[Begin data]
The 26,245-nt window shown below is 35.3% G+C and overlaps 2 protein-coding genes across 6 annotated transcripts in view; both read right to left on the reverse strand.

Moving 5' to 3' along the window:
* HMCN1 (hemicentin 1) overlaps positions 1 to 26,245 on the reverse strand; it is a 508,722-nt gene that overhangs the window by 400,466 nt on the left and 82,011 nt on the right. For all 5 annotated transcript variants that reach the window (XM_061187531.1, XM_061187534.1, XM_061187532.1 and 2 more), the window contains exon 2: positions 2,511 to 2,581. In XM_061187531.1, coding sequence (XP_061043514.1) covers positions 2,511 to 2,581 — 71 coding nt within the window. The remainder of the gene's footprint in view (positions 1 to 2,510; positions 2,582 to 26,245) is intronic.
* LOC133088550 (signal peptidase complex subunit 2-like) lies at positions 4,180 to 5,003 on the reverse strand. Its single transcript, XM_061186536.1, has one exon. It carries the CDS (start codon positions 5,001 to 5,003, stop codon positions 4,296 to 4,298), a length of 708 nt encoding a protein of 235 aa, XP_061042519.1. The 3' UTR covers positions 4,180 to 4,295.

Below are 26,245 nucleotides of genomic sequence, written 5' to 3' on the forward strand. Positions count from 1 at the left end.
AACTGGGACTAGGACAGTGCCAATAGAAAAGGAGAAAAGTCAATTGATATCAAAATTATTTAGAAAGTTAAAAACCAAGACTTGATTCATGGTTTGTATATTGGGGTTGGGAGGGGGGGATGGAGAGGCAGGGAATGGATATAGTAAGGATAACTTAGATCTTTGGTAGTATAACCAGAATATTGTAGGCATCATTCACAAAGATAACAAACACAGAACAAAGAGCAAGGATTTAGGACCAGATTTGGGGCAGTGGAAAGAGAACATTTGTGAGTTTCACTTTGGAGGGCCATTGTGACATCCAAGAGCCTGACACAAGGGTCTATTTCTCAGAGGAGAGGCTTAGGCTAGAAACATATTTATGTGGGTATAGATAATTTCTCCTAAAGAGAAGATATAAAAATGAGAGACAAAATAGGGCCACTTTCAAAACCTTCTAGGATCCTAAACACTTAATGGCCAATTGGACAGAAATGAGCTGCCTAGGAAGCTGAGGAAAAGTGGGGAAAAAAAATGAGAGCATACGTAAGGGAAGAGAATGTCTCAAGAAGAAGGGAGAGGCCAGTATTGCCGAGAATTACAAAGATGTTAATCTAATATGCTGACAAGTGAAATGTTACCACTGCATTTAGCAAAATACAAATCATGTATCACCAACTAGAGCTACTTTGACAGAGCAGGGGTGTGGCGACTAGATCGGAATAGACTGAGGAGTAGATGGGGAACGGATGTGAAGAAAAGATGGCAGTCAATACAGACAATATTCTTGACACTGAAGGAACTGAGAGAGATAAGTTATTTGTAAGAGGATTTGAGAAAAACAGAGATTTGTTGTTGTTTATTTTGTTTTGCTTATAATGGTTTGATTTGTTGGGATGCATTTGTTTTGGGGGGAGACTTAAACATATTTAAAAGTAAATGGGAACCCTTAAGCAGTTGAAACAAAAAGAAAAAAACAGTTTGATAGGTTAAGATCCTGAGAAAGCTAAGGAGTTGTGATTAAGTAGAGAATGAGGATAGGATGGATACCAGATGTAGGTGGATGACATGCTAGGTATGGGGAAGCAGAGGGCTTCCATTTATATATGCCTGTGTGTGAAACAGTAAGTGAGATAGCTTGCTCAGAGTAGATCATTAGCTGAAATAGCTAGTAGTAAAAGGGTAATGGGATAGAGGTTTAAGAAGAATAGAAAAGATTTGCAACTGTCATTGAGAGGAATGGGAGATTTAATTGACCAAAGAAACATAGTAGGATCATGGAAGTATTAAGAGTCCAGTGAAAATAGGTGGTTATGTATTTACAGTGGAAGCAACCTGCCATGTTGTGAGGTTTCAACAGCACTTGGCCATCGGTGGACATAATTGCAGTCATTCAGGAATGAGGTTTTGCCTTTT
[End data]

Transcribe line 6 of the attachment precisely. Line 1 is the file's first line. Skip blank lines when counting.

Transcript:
AACTGGGACTAGGACAGTGCCAATAGAAAAGGAGAAAAGTCAATTGATATCAAAATTATTTAGAAAGTTAAAAACCAAGACTTGATTCATGGTTTGTATATTGGGGTTGGGAGGGGGGGATGGAGAGGCAGGGAATGGATATAGTAAGGATAACTTAGATCTTTGGTAGTATAACCAGAATATTGTAGGCATCATTCACAAAGATAACAAACACAGAACAAAGAGCAAGGATTTAGGACCAGATTTGGGGCAGTGGAAAGAGAACATTTGTGAGTTTCACTTTGGAGGGCCATTGTGACATCCAAGAGCCTGACACAAGGGTCTATTTCTCAGAGGAGAGGCTTAGGCTAGAAACATATTTATGTGGGTATAGATAATTTCTCCTAAAGAGAAGATATAAAAATGAGAGACAAAATAGGGCCACTTTCAAAACCTTCTAGGATCCTAAACACTTAATGGCCAATTGGACAGAAATGAGCTGCCTAGGAAGCTGAGGAAAAGTGGGGAAAAAAAATGAGAGCATACGTAAGGGAAGAGAATGTCTCAAGAAGAAGGGAGAGGCCAGTATTGCCGAGAATTACAAAGATGTTAATCTAATATGCTGACAAGTGAAATGTTACCACTGCATTTAGCAAAATACAAATCATGTATCACCAACTAGAGCTACTTTGACAGAGCAGGGGTGTGGCGACTAGATCGGAATAGACTGAGGAGTAGATGGGGAACGGATGTGAAGAAAAGATGGCAGTCAATACAGACAATATTCTTGACACTGAAGGAACTGAGAGAGATAAGTTATTTGTAAGAGGATTTGAGAAAAACAGAGATTTGTTGTTGTTTATTTTGTTTTGCTTATAATGGTTTGATTTGTTGGGATGCATTTGTTTTGGGGGGAGACTTAAACATATTTAAAAGTAAATGGGAACCCTTAAGCAGTTGAAACAAAAAGAAAAAAACAGTTTGATAGGTTAAGATCCTGAGAAAGCTAAGGAGTTGTGATTAAGTAGAGAATGAGGATAGGATGGATACCAGATGTAGGTGGATGACATGCTAGGTATGGGGAAGCAGAGGGCTTCCATTTATATATGCCTGTGTGTGAAACAGTAAGTGAGATAGCTTGCTCAGAGTAGATCATTAGCTGAAATAGCTAGTAGTAAAAGGGTAATGGGATAGAGGTTTAAGAAGAATAGAAAAGATTTGCAACTGTCATTGAGAGGAATGGGAGATTTAATTGACCAAAGAAACATAGTAGGATCATGGAAGTATTAAGAGTCCAGTGAAAATAGGTGGTTATGTATTTACAGTGGAAGCAACCTGCCATGTTGTGAGGTTTCAACAGCACTTGGCCATCGGTGGACATAATTGCAGTCATTCAGGAATGAGGTTTTGCCTTTT